2023 Shortlist

The Trees



In The Trees, Percival Everett uses the genre of comic supernatural crime fiction for what readers eventually realise is a more serious purpose than we might first expect. All of the usual elements of the genre are here: a series of grisly crimes, a pair of wise-cracking detectives, and a mysterious old lady who lives on the edge of town. The town, in this case, is Money, Mississippi (or, more precisely, the nearby suburb of Small Change), where two horribly mutilated bodies have turned up – one White, one Black. When the body of the deceased Black man disappears from the local morgue, only to reappear inexplicably at another murder scene, we may think that we are in familiar territory for horror fiction. It is not until we realise that the two dead White men are descendants of the men who lynched Emmett Till, the 14-year-old African American who was murdered in Mississippi in 1955, that Everett’s more serious purpose starts to become apparent. Ultimately, The Trees emerges as a passionate and unremitting novel about the legacy of racially-inspired hate crimes in the United States, extending beyond African-Americans to Chinese-Americans and Native Americans. Seldom has a writer turned the disturbing power of horror and supernatural fiction to such an urgent purpose than in this compelling novel.

Percival Everett’s The Trees is a page-turner that opens with a series of brutal murders in the rural town of Money, Mississippi. When a pair of detectives from the Mississippi Bureau of Investigation arrive, they meet expected resistance from the local sheriff, his deputy, the coroner, and a string of racist White townsfolk. The murders present a puzzle, for at each crime scene there is a second dead body: that of a man who resembles Emmett Till. The detectives suspect that these are killings of retribution, but soon discover that eerily similar murders are taking place all over the country. Something truly strange is afoot. As the bodies pile up, the MBI detectives seek answers from a local root doctor who has been documenting every lynching in the country for years, uncovering a history that refuses to be buried. In this bold, provocative book, Everett takes direct aim at racism and police violence, and does so in fast-paced style that ensures the reader can’t look away. The Trees is an enormously powerful novel of lasting importance from an author with his finger on America’s pulse.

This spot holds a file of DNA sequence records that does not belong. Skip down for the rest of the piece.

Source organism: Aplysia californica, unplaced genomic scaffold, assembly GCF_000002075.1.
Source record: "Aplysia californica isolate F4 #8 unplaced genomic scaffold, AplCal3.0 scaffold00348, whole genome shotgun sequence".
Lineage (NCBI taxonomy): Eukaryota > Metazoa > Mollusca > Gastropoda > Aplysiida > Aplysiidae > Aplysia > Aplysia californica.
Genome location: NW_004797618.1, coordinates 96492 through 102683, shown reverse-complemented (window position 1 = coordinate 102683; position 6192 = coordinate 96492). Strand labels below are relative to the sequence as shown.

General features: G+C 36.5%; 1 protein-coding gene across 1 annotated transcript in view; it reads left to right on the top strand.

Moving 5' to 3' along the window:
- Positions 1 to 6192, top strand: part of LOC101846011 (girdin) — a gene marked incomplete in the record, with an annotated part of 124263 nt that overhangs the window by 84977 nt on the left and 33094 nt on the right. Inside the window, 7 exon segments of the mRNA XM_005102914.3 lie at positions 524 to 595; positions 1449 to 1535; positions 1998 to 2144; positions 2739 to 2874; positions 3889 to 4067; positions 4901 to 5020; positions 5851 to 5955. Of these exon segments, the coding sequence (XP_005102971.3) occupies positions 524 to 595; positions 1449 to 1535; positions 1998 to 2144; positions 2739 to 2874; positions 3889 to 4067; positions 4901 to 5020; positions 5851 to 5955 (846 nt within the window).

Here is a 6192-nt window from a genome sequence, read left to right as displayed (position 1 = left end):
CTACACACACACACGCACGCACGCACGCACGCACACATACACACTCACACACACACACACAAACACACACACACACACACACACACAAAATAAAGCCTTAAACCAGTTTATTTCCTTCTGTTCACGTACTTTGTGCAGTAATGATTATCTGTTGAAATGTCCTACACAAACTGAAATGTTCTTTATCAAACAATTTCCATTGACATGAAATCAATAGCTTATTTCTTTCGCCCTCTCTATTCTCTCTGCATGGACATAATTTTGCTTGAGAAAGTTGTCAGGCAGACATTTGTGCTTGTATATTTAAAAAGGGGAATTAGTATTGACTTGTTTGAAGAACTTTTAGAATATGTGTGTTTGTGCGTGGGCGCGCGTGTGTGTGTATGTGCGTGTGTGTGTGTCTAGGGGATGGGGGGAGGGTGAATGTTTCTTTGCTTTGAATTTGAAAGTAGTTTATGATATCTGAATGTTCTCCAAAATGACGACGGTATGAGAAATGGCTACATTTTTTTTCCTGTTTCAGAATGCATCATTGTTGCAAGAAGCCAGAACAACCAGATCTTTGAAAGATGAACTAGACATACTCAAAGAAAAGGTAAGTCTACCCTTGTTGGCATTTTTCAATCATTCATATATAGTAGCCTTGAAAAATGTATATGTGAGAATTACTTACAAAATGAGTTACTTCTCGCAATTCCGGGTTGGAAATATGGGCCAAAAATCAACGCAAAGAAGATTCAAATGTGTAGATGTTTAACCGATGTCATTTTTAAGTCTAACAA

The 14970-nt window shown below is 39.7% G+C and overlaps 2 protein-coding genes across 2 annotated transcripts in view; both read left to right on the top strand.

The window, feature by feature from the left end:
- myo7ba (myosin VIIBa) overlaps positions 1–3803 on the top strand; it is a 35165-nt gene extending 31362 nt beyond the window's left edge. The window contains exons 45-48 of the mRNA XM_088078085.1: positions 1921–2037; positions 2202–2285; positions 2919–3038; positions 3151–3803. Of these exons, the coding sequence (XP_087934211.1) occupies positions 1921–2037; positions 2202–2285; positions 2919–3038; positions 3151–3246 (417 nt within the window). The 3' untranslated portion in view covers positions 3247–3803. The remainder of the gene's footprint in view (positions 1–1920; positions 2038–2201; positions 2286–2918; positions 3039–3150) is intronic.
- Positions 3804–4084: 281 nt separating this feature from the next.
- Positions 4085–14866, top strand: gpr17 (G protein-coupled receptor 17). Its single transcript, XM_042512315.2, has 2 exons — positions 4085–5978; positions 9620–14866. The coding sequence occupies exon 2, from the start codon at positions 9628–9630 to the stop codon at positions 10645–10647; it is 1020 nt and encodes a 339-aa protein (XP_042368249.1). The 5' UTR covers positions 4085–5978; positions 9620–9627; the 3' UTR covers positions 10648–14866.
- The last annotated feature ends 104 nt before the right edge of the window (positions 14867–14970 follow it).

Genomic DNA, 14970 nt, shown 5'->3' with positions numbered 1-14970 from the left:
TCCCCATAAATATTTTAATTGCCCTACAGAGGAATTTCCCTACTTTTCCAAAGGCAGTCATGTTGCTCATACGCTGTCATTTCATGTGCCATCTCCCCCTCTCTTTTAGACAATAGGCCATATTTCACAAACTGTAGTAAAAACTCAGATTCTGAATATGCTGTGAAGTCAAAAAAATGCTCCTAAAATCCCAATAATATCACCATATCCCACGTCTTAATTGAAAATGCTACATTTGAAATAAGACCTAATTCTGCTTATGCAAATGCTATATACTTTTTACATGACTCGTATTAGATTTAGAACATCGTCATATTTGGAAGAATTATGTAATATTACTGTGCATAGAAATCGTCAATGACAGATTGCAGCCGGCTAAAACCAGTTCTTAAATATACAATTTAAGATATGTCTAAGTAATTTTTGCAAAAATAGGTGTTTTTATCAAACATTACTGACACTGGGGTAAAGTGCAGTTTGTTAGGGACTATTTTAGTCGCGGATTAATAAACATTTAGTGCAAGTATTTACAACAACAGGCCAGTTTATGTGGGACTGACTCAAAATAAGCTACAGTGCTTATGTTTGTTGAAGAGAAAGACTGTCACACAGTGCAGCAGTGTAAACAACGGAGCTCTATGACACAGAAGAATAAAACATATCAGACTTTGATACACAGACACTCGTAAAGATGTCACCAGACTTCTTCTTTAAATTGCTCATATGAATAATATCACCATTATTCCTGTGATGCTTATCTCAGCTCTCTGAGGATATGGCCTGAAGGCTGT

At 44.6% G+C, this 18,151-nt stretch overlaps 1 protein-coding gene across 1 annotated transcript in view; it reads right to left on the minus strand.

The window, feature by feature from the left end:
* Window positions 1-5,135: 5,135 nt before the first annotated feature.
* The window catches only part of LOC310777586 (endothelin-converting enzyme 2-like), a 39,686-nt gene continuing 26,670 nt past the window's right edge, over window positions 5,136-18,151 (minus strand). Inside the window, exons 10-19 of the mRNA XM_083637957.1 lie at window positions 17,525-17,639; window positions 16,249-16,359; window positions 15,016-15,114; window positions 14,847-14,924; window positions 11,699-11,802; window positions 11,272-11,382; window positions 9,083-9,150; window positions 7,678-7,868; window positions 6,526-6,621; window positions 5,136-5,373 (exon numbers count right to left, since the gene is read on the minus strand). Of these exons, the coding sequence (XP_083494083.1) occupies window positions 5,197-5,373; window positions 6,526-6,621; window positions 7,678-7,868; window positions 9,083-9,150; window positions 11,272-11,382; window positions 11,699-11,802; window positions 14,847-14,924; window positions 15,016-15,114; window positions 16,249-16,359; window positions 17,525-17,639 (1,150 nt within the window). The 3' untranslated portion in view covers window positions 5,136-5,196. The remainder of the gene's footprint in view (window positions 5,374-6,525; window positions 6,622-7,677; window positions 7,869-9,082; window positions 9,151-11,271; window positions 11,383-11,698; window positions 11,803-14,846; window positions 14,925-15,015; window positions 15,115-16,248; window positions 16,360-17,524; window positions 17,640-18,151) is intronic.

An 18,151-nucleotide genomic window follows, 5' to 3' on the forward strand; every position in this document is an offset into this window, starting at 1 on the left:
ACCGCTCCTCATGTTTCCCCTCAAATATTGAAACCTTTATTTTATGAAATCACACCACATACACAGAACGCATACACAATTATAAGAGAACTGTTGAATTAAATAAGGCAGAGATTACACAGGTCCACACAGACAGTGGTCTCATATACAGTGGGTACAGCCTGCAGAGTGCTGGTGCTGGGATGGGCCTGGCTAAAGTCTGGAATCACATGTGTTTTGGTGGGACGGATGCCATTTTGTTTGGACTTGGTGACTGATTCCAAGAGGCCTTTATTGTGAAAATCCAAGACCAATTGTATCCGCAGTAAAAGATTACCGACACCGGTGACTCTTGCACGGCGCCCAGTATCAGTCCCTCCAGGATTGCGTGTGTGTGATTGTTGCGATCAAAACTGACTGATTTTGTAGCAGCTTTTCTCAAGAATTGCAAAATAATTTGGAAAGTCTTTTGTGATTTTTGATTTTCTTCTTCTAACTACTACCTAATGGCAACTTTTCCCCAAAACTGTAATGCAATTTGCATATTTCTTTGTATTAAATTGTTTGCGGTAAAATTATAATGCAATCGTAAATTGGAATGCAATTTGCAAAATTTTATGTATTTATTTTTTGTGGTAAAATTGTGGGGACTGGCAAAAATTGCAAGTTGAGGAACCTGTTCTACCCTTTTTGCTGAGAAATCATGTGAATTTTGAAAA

Percival Everett is a professor of English at the University of Southern California and the author of sixteen books, including Wounded, American Desert, Erasure, and Glyph. He lives in L.A. and British Columbia.

Percival Everett is a professor of English at the University of Southern California and the author of sixteen books, including Wounded, American Desert, Erasure, and Glyph. He lives in L.A. and British Columbia.

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The Trees is a powerful social satire of lasting importance. – Free Library of Philadelphia, USA


Date published
United States
Original Language
Graywolf Press


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